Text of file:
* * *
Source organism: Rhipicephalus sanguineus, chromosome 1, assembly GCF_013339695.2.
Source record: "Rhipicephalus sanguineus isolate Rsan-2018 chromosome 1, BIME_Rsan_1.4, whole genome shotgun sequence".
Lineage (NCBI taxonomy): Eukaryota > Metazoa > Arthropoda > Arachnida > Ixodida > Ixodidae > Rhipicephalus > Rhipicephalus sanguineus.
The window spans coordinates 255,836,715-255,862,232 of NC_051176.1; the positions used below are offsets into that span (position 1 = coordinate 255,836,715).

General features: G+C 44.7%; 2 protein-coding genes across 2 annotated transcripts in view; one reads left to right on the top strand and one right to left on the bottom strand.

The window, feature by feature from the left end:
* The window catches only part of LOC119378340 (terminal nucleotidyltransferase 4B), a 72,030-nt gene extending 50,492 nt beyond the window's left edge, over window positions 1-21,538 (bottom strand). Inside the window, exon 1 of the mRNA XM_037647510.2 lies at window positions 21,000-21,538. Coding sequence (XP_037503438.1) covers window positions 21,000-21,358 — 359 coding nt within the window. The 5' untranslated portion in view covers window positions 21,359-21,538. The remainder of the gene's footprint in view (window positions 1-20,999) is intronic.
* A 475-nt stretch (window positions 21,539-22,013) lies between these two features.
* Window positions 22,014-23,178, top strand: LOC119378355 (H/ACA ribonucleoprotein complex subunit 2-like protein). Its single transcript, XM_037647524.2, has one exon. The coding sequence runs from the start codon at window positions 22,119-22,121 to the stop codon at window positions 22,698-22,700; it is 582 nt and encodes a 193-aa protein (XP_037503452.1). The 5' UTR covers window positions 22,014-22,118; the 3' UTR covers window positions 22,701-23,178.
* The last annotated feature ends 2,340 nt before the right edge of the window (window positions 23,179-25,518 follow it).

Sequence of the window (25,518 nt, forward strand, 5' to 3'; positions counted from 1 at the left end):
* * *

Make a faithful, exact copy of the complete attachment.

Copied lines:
Source organism: Rhipicephalus sanguineus, chromosome 1, assembly GCF_013339695.2.
Source record: "Rhipicephalus sanguineus isolate Rsan-2018 chromosome 1, BIME_Rsan_1.4, whole genome shotgun sequence".
Lineage (NCBI taxonomy): Eukaryota > Metazoa > Arthropoda > Arachnida > Ixodida > Ixodidae > Rhipicephalus > Rhipicephalus sanguineus.
The window spans coordinates 255,836,715-255,862,232 of NC_051176.1; the positions used below are offsets into that span (position 1 = coordinate 255,836,715).

General features: G+C 44.7%; 2 protein-coding genes across 2 annotated transcripts in view; one reads left to right on the top strand and one right to left on the bottom strand.

The window, feature by feature from the left end:
* The window catches only part of LOC119378340 (terminal nucleotidyltransferase 4B), a 72,030-nt gene extending 50,492 nt beyond the window's left edge, over window positions 1-21,538 (bottom strand). Inside the window, exon 1 of the mRNA XM_037647510.2 lies at window positions 21,000-21,538. Coding sequence (XP_037503438.1) covers window positions 21,000-21,358 — 359 coding nt within the window. The 5' untranslated portion in view covers window positions 21,359-21,538. The remainder of the gene's footprint in view (window positions 1-20,999) is intronic.
* A 475-nt stretch (window positions 21,539-22,013) lies between these two features.
* Window positions 22,014-23,178, top strand: LOC119378355 (H/ACA ribonucleoprotein complex subunit 2-like protein). Its single transcript, XM_037647524.2, has one exon. The coding sequence runs from the start codon at window positions 22,119-22,121 to the stop codon at window positions 22,698-22,700; it is 582 nt and encodes a 193-aa protein (XP_037503452.1). The 5' UTR covers window positions 22,014-22,118; the 3' UTR covers window positions 22,701-23,178.
* The last annotated feature ends 2,340 nt before the right edge of the window (window positions 23,179-25,518 follow it).

Sequence of the window (25,518 nt, forward strand, 5' to 3'; positions counted from 1 at the left end):